The second area I wanted to bring to folks' attention: a different way that the right is becoming radical. I mean, you know, you probably think of all the conservative ways, but the right has become radical, or at least part of the right that deals with finance, in almost the opposite direction. So we have the new book by Sheila Bair, a pretty conservative Republican who is, among other things, the head of the FDIC, that just rips Treasury, and Geithner in particular, but not on the usual sort of Republican analysis, but on the analysis that the Treasury and Geithner are way too close to the biggest banks, particularly Citicorp, that they ran the bailout completely for the largest banks, not for the public, even though the public was frequently innocent and the banks had the great culpability. So this is just an absolute blast at Geithner. And again I would remind people: Geithner was a registered Republican until he was going to be head of Treasury and as a fig leaf became an independent. So this is a fight within at least fairly conservative Republican mindsets, saying, you sold out to the big banks.

    Then we had the recent book by Barofsky—again, not a sort of a liberal type, but a green eyeshade type prosecutor and such—who absolutely lays out Geithner and says that these are guys that didn't want to prosecute anything that were there to protect the banks and were not there in the bailout to protect the American people.

    JAY: Bill—yeah, go ahead.

    BLACK: And we have Hoenig from my area, Kansas City. So he was leading part of the rebellion against Ben Bernanke. So people think of him as very conservative. And he is. But what his famous statement—and I was there to hear it in a group of about 20—was that when we pick our Treasury secretary in America, now and about the last 25 years, he says, we hold an auction and bid him off to the highest bidder among the giant banks. And then he said, of late, you know, Goldman Sachs has been winning that auction.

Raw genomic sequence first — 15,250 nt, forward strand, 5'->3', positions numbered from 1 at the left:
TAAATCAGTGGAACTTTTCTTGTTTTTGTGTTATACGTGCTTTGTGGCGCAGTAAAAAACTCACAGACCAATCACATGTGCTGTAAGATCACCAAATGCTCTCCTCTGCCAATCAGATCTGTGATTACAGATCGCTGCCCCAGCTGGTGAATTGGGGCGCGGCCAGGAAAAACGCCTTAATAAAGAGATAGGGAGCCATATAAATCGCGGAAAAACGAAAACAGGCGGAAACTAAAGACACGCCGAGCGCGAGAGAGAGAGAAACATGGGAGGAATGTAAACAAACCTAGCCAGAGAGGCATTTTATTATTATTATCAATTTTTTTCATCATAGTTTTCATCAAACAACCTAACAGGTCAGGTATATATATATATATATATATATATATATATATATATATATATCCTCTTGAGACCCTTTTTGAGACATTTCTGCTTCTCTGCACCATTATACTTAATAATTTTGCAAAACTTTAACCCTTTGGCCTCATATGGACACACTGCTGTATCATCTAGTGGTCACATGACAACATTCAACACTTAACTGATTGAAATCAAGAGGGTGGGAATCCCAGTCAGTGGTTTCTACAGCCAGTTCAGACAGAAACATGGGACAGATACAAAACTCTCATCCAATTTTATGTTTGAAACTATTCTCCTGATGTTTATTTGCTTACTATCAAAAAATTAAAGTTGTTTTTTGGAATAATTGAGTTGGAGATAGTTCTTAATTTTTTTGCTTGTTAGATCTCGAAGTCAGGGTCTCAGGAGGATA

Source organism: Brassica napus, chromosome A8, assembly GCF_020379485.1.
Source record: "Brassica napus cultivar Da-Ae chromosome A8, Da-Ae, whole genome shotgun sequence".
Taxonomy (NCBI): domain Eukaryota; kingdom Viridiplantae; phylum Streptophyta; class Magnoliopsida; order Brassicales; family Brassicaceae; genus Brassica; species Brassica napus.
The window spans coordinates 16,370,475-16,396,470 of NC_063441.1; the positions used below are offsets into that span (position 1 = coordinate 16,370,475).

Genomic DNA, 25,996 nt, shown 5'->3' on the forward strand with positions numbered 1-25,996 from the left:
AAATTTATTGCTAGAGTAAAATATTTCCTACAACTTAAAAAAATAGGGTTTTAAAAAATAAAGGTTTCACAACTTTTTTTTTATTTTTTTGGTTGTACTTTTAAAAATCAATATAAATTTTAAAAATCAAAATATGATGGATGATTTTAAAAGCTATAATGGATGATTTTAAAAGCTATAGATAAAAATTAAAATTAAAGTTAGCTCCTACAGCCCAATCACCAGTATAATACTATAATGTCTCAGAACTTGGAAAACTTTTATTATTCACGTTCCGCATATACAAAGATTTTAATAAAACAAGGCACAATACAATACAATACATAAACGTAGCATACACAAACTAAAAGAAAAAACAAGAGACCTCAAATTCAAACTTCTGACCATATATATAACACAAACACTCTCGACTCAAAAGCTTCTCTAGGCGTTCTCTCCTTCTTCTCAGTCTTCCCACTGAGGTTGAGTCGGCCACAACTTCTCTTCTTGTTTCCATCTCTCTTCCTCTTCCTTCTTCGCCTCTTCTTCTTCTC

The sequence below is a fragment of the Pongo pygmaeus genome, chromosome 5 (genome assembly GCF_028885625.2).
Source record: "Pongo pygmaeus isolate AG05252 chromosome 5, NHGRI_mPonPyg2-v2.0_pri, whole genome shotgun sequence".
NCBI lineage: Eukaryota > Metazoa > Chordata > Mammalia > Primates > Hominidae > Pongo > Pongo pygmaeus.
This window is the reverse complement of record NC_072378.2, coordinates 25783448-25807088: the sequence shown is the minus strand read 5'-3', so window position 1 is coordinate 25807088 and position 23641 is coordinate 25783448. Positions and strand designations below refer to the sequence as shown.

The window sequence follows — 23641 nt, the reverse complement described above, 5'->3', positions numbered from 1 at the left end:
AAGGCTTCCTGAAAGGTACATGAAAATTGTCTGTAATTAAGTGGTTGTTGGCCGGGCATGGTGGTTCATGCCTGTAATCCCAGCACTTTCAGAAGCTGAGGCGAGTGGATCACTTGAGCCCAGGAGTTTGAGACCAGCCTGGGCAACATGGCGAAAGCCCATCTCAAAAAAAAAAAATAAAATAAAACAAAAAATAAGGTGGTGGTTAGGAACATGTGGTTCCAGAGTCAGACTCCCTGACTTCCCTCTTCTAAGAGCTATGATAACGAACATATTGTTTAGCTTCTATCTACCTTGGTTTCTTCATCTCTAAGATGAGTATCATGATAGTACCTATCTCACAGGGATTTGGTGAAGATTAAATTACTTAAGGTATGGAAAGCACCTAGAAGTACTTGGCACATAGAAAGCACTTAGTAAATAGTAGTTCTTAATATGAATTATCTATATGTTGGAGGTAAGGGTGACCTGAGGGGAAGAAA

So these are, again, very conservative people who now have a really radical view of the economic and financial system and are saying our biggest banks dominate our administrations, dominate all the organs of political power, and use that power for their own benefit to harm the American people. They get wealthy by being predators against the public.

    JAY: And, Bill, you know, the debate's—the first debate's coming up next week. What difference, if any, do you see in reality between a President Obama and a Romney administration in terms of regulation of finance?

    BLACK: Well, the Romney campaign officially says that they will repeal all of Glass–Steagall. And there are some good parts of Glass-Steagall, even though I think overall the bill was not—.

    JAY: Glass–Steagall or Dodd–Frank?

    BLACK: I'm sorry. Dodd–Frank. You're quite right. And they have said, as I just explained, that they want to introduce the—reintroduce the competition in laxity and they want to win that competition with the City of London. Well, everybody loses when you have a competition in laxity. So as bad as the Obama administration has been, and it's been very bad on financial regulation, you have Governor Romney, and Ryan, of course, arguing they're going to be even worse. So I guess there actually is going to be a difference, even though going into the election you might not have thought about it.

    It seems a curious political position. For example, the Tea Party doesn't like that idea at all. And, of course, Romney is usually completely subservient to that aspect of the base. But you can see what happens when push comes to shove: he goes with the donors, not with the base of his party.

    JAY: Right. Thanks very much for joining us, Bill.

    BLACK: Thank you.

    JAY: And thank you for joining us on The Real News Network. And Bill's with us every week. And if you'd like to see more of this, there's a button over here, 'cause if you don't do that, we can't do this.

    End

    DISCLAIMER: Please note that transcripts for The Real News Network are typed from a recording of the program. TRNN cannot guarantee their complete accuracy.